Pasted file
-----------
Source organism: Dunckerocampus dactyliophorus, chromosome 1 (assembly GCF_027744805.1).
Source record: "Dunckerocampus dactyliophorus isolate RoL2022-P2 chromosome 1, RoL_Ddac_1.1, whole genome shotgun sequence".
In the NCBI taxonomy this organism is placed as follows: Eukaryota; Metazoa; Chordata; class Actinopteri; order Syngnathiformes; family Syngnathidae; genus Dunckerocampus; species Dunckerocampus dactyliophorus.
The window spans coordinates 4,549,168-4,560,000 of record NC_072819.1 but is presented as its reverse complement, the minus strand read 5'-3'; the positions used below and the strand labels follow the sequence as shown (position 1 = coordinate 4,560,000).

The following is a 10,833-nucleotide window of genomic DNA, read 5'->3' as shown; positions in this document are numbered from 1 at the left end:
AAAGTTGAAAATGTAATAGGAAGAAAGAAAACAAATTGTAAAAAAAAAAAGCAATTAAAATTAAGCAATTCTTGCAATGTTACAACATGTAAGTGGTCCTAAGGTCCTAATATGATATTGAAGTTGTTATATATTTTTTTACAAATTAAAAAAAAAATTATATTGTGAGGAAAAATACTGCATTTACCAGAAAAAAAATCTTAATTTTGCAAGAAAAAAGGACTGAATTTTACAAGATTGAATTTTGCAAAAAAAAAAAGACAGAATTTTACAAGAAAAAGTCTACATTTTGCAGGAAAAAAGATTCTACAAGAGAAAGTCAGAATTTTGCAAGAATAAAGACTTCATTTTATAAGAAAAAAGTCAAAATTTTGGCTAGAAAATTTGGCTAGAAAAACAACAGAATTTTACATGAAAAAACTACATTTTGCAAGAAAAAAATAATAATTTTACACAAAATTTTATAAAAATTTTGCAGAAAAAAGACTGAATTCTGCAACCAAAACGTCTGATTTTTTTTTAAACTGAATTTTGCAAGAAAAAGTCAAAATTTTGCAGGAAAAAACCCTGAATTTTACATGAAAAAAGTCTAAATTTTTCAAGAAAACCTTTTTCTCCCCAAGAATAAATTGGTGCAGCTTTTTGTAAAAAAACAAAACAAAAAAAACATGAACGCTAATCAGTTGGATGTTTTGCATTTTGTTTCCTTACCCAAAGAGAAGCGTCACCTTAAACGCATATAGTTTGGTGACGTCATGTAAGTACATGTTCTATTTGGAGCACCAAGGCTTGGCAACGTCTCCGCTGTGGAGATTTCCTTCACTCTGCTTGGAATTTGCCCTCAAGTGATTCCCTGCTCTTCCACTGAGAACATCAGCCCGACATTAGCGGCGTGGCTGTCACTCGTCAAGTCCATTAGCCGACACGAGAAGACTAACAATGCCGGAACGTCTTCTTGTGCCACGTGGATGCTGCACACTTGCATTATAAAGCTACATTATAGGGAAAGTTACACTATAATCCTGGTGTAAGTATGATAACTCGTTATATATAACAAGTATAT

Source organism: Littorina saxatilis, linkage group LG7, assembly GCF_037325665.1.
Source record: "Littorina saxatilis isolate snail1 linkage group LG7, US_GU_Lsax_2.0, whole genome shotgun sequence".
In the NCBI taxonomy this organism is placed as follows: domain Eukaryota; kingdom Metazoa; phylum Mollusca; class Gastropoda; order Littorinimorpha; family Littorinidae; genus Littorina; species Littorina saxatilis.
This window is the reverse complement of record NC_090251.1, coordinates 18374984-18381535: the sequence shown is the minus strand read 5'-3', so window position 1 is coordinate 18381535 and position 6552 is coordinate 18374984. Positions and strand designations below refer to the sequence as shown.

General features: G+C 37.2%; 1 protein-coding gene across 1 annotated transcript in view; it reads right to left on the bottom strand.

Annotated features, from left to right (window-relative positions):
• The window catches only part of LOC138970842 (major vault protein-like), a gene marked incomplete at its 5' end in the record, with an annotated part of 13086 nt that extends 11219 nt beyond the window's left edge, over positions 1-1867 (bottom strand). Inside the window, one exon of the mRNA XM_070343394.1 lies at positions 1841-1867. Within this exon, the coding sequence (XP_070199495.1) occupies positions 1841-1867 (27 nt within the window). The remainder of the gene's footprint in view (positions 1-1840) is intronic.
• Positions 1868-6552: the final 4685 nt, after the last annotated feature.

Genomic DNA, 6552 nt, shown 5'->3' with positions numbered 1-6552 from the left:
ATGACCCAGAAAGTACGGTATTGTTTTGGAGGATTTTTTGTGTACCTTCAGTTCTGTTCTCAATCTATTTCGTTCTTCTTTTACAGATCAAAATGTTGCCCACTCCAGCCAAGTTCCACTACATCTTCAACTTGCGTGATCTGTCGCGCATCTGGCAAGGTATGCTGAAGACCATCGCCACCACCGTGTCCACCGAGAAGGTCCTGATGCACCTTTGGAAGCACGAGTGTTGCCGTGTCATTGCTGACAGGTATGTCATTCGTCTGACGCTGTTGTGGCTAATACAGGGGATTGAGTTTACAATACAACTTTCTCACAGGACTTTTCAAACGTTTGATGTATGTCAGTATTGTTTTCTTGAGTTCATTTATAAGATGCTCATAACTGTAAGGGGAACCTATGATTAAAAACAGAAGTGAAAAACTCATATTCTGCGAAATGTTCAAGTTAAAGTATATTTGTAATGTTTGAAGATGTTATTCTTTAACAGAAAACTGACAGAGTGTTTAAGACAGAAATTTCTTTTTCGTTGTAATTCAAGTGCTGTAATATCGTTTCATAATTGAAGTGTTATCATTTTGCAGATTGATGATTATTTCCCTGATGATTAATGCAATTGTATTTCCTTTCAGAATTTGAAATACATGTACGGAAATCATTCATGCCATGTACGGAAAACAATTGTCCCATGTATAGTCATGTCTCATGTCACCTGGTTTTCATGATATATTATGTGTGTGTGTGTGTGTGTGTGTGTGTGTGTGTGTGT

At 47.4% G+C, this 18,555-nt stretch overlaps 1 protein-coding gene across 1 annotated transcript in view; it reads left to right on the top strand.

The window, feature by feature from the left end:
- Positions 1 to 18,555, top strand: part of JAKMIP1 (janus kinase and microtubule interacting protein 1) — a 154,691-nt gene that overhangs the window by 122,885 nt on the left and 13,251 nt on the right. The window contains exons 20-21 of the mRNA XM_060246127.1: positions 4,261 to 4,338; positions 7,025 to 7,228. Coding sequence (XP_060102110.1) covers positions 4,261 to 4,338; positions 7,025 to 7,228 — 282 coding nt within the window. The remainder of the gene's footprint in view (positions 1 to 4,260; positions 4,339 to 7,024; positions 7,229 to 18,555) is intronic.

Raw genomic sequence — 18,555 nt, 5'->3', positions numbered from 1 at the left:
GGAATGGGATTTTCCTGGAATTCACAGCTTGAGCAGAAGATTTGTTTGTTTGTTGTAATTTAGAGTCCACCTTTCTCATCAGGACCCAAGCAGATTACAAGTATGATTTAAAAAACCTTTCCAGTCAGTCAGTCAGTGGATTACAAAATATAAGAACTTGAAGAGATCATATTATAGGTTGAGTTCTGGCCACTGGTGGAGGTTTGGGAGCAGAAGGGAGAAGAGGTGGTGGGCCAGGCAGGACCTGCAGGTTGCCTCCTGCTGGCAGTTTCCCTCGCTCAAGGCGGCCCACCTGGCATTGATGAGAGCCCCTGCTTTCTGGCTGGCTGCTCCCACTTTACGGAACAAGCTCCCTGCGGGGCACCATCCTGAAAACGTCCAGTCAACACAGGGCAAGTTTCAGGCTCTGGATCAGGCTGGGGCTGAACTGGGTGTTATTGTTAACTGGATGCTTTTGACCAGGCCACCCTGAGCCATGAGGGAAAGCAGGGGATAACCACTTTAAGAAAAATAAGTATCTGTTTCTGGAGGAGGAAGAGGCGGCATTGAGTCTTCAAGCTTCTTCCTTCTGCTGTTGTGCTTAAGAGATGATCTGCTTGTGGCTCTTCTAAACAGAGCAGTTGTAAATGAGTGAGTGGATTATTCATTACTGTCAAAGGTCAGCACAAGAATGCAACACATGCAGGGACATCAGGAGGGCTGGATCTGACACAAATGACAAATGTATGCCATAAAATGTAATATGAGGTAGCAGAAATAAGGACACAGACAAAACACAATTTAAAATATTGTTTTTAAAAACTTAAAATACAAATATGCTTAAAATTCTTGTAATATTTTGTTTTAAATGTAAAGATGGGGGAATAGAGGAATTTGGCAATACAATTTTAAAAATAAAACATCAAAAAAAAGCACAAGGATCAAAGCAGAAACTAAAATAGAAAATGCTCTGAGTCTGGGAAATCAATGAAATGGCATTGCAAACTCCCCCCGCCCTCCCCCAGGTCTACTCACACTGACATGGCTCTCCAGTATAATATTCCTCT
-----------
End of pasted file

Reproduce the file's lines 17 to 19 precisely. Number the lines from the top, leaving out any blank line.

At 47.4% G+C, this 18,555-nt stretch overlaps 1 protein-coding gene across 1 annotated transcript in view; it reads left to right on the top strand.

The window, feature by feature from the left end:
- Positions 1 to 18,555, top strand: part of JAKMIP1 (janus kinase and microtubule interacting protein 1) — a 154,691-nt gene that overhangs the window by 122,885 nt on the left and 13,251 nt on the right. The window contains exons 20-21 of the mRNA XM_060246127.1: positions 4,261 to 4,338; positions 7,025 to 7,228. Coding sequence (XP_060102110.1) covers positions 4,261 to 4,338; positions 7,025 to 7,228 — 282 coding nt within the window. The remainder of the gene's footprint in view (positions 1 to 4,260; positions 4,339 to 7,024; positions 7,229 to 18,555) is intronic.